An expat Californian building a new life via the tango in Buenos Aires since 2003, including information on learning the tango and where to dance it in Buenos Aires.

Friday, November 13, 2009

Milonguero Holiday




Background reading for this post is
The Dark Side, and Of Milongueros y Milongueras on The Tango Jungle.


Tango pastel by Vera Berv


When dancers contact us about planning their tango time in Buenos Aires, I often ask them about their goals for this particular trip. Is it to improve their tango, work on something special such as milonga con traspie or leading skills, dance as much as possible, or just have fun dancing?

I'm quite often surprised that the person doesn't know or has to think about it for a while. Or sometimes they don't want to say.

For serious tango students, working with a teaching couple such as Ruben and myself is a huge advantage for lots of reasons, but also because it's all professional and a safe environment for learning. There are no dreams of hanky panky or cases of misunderstanding the intimate embrace or hope for a vacation romance on either side, and the tango classes go forward "strickly dancing."

Other types of students, perhaps unbeknownst even to themselves, prefer to take private lessons with one person of the opposite sex (preferably "attractive.") Whether or not the teacher gives good instruction is less important than being in their arms alone in a studio where fantasy can flourish. I know of many teachers who take advantage of the student-teacher relationship for their own reasons: sex, money, nights on the town, a trip. Male and female instructors can be guilty of this hidden agenda. If these extras are also what the student is looking to pay for, then everyone is happy.

Such relationships can occur in any country with any discipline from tennis to physical training to piano to ballet. But the tango is particularly vulnerable because of the embrace. For those of us not used to it, it can knock our socks off. Our fantasies flow freely. We can even imagine we are in love.

Sometimes our students talk to us about men and women they've met in the milongas, and all we ever say is, just have fun but don't make any long-range plans.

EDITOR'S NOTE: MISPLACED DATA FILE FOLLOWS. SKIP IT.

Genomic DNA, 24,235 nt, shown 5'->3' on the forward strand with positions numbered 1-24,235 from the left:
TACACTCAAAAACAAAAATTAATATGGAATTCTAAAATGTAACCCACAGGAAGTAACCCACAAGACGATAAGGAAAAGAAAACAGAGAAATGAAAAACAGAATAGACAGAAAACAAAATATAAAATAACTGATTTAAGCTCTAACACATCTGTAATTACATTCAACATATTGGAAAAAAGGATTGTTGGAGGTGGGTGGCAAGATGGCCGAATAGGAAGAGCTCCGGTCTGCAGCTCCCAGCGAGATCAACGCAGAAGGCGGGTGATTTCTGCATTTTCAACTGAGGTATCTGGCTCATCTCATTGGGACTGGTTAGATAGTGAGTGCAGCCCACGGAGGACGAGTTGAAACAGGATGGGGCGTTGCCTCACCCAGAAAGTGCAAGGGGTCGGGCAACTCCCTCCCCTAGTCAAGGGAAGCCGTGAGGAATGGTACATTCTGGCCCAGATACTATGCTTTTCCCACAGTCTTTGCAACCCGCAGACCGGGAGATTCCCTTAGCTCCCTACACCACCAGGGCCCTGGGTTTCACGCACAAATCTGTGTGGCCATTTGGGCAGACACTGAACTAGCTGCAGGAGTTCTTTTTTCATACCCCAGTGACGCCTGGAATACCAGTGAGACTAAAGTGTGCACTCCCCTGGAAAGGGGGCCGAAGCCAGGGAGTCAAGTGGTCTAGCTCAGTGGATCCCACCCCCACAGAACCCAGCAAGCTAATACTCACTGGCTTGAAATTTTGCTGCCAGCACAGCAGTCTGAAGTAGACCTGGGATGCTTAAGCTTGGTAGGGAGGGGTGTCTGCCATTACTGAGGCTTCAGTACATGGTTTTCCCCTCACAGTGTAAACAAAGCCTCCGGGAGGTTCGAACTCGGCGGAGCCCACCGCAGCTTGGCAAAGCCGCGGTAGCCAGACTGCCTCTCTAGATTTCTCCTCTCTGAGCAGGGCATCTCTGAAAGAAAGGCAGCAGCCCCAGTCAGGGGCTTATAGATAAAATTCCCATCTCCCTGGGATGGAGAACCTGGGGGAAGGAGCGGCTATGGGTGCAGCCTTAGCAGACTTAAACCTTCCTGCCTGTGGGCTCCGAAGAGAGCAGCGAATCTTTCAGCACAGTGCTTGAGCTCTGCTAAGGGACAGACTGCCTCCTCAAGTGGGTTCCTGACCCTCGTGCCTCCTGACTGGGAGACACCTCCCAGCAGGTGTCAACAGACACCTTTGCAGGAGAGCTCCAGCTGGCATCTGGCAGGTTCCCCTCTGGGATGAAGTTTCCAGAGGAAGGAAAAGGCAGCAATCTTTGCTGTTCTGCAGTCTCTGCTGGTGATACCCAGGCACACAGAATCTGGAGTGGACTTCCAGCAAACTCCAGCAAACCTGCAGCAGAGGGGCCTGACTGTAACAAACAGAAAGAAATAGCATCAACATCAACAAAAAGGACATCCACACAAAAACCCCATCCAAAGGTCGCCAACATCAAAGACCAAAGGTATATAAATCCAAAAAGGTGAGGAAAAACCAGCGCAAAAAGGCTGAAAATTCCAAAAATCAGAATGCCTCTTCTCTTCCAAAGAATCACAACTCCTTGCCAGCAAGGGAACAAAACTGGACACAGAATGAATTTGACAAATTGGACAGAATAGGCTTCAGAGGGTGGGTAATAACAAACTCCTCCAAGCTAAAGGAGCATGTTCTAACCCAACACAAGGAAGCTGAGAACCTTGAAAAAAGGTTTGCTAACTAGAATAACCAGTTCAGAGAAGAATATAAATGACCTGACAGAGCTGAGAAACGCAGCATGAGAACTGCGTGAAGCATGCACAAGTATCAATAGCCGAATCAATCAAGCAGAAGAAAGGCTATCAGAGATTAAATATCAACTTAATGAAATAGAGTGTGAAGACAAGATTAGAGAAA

3 comments:

Nancy said...

It is not just the embrace that is so seductive. The piropos, the chamuyo - the 'sweet talking' is something that is lacking in many cultures. But to me, the most knee-weakening aspect is the eye contact. I had to practice not looking away when some man looked into my eyes. Even the physical space when chatting is different in the latin cultures - they stand much closer when they speak. It all contributes to an air of intimacy that may have more import for the visitor than is intended by the porteno/a.

Vera Berv said...

Cherie, what a kick to see my art up there for all (tangueras and tangueros) to see! Thanks so much for posting it.

You chose one of my favorites, because of the delight I see in the woman's face and even in her body...which is what I feel when I dance MILONGA!

The other day, I told my leader after the first milonga, when he led me into a move that made me smile:"Me gusta mucho las sorpresas." Of course I was translating literally. I just love creative dancers who really hear the music and will "conduct" me like a maestro, and I respond like one of the instruments of the orchestra. He looked at me and said: En la calle, hay sorpresas! En la pista, puede ser pasos "inesperados".

So, not only was I delighted with the milonga, I learned my new word for the day! and I await the unexpected in my next milonga!

See you tonight! Besitos, Vera

Jacky said...

You know, Cherie, we came only once to BsAs ( in couple) and the only thing we decided to do was : not to take any tango lessons and just have fun... I really think that was the best decision we made...
But if I come again, I'llprobably take once in a while a private class with someone very special to me.
Thank you again for your blog.And for sure I'll come to see you and Ruben the next time we come over.